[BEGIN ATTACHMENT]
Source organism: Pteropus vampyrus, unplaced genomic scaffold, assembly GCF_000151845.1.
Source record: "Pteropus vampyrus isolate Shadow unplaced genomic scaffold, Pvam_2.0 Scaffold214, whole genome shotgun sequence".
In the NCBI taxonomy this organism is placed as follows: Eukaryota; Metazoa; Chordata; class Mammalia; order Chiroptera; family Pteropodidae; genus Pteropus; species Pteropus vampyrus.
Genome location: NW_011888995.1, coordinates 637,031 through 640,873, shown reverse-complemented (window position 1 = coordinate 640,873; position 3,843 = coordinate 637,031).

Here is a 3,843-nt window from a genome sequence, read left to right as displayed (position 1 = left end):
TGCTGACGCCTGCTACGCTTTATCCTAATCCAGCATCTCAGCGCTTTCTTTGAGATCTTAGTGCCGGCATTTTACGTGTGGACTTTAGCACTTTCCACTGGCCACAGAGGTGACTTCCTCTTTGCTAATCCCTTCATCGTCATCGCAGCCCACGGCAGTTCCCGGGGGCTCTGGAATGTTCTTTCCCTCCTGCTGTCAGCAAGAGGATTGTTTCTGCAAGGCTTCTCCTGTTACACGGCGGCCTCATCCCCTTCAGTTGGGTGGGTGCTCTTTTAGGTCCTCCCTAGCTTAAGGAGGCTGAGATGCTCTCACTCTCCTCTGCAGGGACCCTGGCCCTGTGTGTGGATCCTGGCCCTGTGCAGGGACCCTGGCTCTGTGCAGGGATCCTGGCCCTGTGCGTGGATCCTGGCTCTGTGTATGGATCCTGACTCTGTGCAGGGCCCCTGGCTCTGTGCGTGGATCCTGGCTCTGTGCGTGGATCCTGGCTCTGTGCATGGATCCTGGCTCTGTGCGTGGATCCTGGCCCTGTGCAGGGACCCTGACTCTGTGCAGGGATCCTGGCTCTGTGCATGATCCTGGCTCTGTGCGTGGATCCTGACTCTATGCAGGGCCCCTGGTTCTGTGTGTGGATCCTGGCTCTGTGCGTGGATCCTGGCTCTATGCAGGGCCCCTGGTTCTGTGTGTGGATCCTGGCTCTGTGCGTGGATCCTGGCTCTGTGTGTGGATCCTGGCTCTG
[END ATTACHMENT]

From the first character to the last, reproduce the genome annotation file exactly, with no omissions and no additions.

Source organism: Pteropus vampyrus, unplaced genomic scaffold, assembly GCF_000151845.1.
Source record: "Pteropus vampyrus isolate Shadow unplaced genomic scaffold, Pvam_2.0 Scaffold214, whole genome shotgun sequence".
In the NCBI taxonomy this organism is placed as follows: Eukaryota; Metazoa; Chordata; class Mammalia; order Chiroptera; family Pteropodidae; genus Pteropus; species Pteropus vampyrus.
Genome location: NW_011888995.1, coordinates 637,031 through 640,873, shown reverse-complemented (window position 1 = coordinate 640,873; position 3,843 = coordinate 637,031).

Here is a 3,843-nt window from a genome sequence, read left to right as displayed (position 1 = left end):
TGCTGACGCCTGCTACGCTTTATCCTAATCCAGCATCTCAGCGCTTTCTTTGAGATCTTAGTGCCGGCATTTTACGTGTGGACTTTAGCACTTTCCACTGGCCACAGAGGTGACTTCCTCTTTGCTAATCCCTTCATCGTCATCGCAGCCCACGGCAGTTCCCGGGGGCTCTGGAATGTTCTTTCCCTCCTGCTGTCAGCAAGAGGATTGTTTCTGCAAGGCTTCTCCTGTTACACGGCGGCCTCATCCCCTTCAGTTGGGTGGGTGCTCTTTTAGGTCCTCCCTAGCTTAAGGAGGCTGAGATGCTCTCACTCTCCTCTGCAGGGACCCTGGCCCTGTGTGTGGATCCTGGCCCTGTGCAGGGACCCTGGCTCTGTGCAGGGATCCTGGCCCTGTGCGTGGATCCTGGCTCTGTGTATGGATCCTGACTCTGTGCAGGGCCCCTGGCTCTGTGCGTGGATCCTGGCTCTGTGCGTGGATCCTGGCTCTGTGCATGGATCCTGGCTCTGTGCGTGGATCCTGGCCCTGTGCAGGGACCCTGACTCTGTGCAGGGATCCTGGCTCTGTGCATGATCCTGGCTCTGTGCGTGGATCCTGACTCTATGCAGGGCCCCTGGTTCTGTGTGTGGATCCTGGCTCTGTGCGTGGATCCTGGCTCTATGCAGGGCCCCTGGTTCTGTGTGTGGATCCTGGCTCTGTGCGTGGATCCTGGCTCTGTGTGTGGATCCTGGCTCTG